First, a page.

in company language courses

In-company language courses: 5 criteria for choosing a language school

A language school for your in-company language courses: how to ensure you’re making the right choice.

In-company language courses often represent a significant financial investment. In order to maximize your chances of success, make sure you choose a language school that can provide quality services. Five criteria to keep in mind for finding the best language courses:

1. Teacher training

Anyone who has traveled knows: one of the first options to earn some money abroad is teaching language courses. I am French, I know my mother tongue, I can teach French courses, right? No. Wherever you are in the world, they require teachers who have been professionally trained, if possiblem both pedagogically and linguistically.

2. The teacher’s specialization

Language courses for adults aren’t taught the same way as courses for children; a one-to-one class is not managed the same way as a group class of fifteen students; in-company training is different from other types of training. Therefore, you want to ask your language school to provide you with teachers trained specifically for the type of teaching you need.

3. Adaptability of the syllabus

The employees of the language school that provides you with language services know their stuff – at least, you should expect that they know how to plan an in-company language course, how to set objectives, how to lead a group, how to transfer knowledge, etc. But at the end of the day, it’s you who knows your needs and goals. Make sure that the language school you’ve chosen has the required adaptability to make their courses suit your needs and achieve your goals.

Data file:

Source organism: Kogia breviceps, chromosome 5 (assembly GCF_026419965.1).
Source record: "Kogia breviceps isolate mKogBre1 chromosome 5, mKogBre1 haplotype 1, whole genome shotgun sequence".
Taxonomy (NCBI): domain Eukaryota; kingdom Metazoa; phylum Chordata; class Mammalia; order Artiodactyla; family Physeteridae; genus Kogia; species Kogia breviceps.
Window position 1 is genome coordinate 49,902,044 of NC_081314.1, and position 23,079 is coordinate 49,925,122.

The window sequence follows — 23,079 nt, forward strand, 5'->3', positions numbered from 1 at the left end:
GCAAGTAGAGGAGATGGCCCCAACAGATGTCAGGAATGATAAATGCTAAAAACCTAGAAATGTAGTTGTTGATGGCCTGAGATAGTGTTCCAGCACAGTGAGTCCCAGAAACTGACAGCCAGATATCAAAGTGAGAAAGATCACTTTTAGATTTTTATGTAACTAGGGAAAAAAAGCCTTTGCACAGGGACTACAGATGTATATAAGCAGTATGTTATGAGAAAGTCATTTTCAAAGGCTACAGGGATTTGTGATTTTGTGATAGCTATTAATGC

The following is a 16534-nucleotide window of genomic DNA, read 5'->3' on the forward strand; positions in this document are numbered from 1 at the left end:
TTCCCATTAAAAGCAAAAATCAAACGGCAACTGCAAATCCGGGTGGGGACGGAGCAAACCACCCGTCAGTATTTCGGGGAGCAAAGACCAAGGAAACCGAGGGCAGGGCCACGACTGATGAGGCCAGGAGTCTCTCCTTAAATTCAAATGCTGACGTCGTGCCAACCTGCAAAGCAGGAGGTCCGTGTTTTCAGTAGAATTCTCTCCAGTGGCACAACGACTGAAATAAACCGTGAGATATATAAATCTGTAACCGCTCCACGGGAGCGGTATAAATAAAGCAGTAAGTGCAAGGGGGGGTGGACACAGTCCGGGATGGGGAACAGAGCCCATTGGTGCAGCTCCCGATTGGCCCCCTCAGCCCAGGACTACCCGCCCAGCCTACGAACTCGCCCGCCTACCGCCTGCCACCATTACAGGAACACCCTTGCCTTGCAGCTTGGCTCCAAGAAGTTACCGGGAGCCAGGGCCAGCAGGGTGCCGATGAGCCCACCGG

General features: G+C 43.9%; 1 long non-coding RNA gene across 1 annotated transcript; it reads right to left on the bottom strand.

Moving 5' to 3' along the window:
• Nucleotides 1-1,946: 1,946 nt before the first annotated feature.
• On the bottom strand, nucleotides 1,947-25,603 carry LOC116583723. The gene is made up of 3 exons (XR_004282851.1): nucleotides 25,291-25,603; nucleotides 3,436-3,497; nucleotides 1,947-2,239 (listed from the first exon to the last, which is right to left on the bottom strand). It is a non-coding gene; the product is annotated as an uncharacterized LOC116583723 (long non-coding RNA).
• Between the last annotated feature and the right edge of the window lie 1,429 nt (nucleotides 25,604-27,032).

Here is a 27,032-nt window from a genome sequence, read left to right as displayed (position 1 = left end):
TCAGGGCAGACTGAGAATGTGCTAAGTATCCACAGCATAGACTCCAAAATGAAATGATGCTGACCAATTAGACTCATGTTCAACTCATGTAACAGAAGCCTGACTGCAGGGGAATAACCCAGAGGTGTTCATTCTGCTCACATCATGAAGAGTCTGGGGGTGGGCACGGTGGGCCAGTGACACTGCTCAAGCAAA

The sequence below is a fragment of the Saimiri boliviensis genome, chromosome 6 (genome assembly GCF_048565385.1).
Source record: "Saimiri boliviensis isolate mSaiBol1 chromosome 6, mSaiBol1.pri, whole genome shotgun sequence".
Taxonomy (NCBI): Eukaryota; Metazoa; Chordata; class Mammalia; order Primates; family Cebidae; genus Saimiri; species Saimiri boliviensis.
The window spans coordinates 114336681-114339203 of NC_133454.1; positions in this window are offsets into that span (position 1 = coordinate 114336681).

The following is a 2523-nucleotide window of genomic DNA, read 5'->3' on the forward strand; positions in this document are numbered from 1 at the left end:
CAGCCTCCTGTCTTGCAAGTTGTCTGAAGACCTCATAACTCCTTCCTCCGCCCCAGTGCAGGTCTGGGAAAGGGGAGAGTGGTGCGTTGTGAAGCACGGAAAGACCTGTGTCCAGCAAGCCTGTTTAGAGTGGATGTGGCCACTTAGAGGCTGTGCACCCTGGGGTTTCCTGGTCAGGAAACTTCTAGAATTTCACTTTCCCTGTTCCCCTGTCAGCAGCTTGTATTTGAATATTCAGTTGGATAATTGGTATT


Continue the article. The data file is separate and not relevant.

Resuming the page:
4. Objectives

Whether we’re talking about a course in Spanish, Chinese, or English, learning a new language has many benefits for a company’s employees. However, this training should also benefit the company itself. For this to happen, it’s important to set objectives and it’s necessary for the language school to be committed to its students achieving these objectives.  This requires:

  • personalized and realistic planning,
  • monitoring throughout the student’s progression, and
  • regular assessments.

Your language school must be able to provide these services.

5. Pedagological materials

During the interview, ask to take a look at the teaching materials used. Even if you don’t know anything about pedagogy and if you don’t understand a word of the language that is being taught. Just to take a look. Because – believe it or not – language teaching is a science that evolves and progresses. Languages are no longer taught as they were back in 1950. Not even as they were in 1990. So make sure that the methods used are relatively recent, and say no to cassettes…

Alternatively, and this is quite recommendable, ask the language school to give you a list of clients and do a little investigation on the internet, just to see what is being said about it…

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This article has been written by Mathieu

Mathieu was born in the French-speaking part of Switzerland. After studying Literature and Linguistic Research, he moved to Argentina where he is currently a translator and a web editor.